Have you been dreaming of getting a dog? Or adding another one to your brood? October is "Adopt-A-Dog" month, and with millions of animals being surrendered each year, shelters and rescue groups are filled with dogs of all ages, sizes and breeds in need of loving homes. In fact, the Humane Society of the United States estimates that 25 percent of dogs in shelters are purebreds.
"It’s become sort of chic to have an adopted dog, which is great for shelter dogs," says Kim Saunders, vice president of shelter outreach at Petfinder.com and author of The Adopted Dog Bible: Your One-Stop Resource for Choosing, Training, and Caring for Your Sheltered or Rescued Dog. Since 1995, Petfinder.com has helped place more than 13 million dogs in their "forever" homes.
"Adopting a shelter dog is not just the right thing to do, there's something about the bond that's created between the dog that was once unwanted and you," says veteran dog trainer Sue Sternberg. "There is something that you as a human feel grateful for, and the dog somehow, I think, feels grateful too."
The key, says Sternberg — who runs her own shelter in upstate New York and has written the popular Successful Dog Adoption, a step-by-step guide — is "picking the dog that’s going to fit with you and your lifestyle the best, and whatever dog that is, they’re out there and available for adoption."
So how do you do it? Here are their Top 10 tips for adopting a dog succesfully:
1. Consider your lifestyle. This is the single most important factor in determining what kind of dog will match you or your family the best, says Saunders. How much time do you have to spend with a dog – are you a busy, single person with an active social life, or are you a homebody with tons of time to give to your dog? a"All kinds of lifestyles can accommodate a dog, but there’s a huge difference between adopting a puppy who’s not housetrained and needs lots of exercise versus a more senior pet who’s more willing to hang out and sleep while you’re out," she says. Consider energy levels, size and, of course, expense. Food, grooming and routine veterinary care, as well as emergencies, all add up. Also important to note: Some dogs are easier to train than others. "Terriers are known for being tenacious and stubborn," says Saunders. "For a brand-new pet parent with no dog experience, that can be a challenge. They might want to stick to a dog that doesn’t have as challenging a temperament."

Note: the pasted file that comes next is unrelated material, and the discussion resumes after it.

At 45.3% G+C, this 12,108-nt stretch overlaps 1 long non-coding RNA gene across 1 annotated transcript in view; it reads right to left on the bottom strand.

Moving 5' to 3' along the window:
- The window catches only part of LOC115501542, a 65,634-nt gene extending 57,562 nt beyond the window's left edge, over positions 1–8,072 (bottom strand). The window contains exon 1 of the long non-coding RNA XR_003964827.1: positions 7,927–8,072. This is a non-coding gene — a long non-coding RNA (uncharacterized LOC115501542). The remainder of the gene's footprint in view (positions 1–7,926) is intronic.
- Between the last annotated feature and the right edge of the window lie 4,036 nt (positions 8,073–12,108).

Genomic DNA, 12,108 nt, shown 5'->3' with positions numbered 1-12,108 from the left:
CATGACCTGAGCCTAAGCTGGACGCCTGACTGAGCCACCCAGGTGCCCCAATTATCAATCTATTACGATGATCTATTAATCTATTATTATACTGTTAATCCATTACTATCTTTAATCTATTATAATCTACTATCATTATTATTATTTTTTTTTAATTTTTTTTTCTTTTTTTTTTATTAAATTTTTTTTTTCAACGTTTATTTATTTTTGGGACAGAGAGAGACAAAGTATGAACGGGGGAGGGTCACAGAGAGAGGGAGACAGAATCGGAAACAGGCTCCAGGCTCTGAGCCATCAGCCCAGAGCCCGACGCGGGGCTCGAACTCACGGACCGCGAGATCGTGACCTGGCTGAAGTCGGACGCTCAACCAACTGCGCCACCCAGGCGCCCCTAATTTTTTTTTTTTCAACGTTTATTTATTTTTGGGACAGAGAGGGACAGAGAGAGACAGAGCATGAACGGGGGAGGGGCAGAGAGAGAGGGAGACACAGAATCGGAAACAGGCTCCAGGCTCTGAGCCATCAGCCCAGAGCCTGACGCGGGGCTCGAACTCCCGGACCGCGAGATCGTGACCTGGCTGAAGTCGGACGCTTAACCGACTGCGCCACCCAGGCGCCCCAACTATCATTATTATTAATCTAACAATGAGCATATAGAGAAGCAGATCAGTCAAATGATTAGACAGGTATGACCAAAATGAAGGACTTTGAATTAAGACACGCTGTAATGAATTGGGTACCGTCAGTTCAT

2. Consider your children. For families with kids under 7 Sternberg strongly recommends having a professional trainer accompany you to help pick out a dog "with the right temperament" at a shelter or rescue group . She notes that children between the ages of 2 and 7 are the largest population to suffer dog bites.
3. Choose a shelter wisely. Ideally, you'll want time and space to interact with a dog you're considering taking home, says Sternberg. Visit your local shelters or animal rescue group, and try not to judge a facility from its exterior or discriminate between a "no-kill" shelter that doesn't euthanize any dogs and a city shelter with a euthanasia policy. "One shelter's euthanasia number is everyone's euthanasia number," says Sternberg. Be sure to walk around and look in every kennel. "Even if you think you've fallen in love with a dog in cage number four, walk all the way to the back to cage number 40," says Sternberg.
4. Assess a dog's temperament and sociability. A dog who looks back at you with "soft, blinking eyes, low, wagging tail, a relaxed forehead, ears back and a spine that is not rigid" is a friendly dog, says Sternberg. Another test: Closing your hand into a loose fist, offer the back of your knuckles to the dog at the height of his head and move your fist in a little square, about 4 inches in each direction. Hold your fist about two seconds at each point. "The most friendliest dogs will nuzzle or lick your knuckles at three out of the four corners of the square," says Sternberg. "The most likely to be problematic are dogs that don’t come to your fist at all or come to your fist and sniff and jump away." Still, be sure to ask about the dog's history and behavior.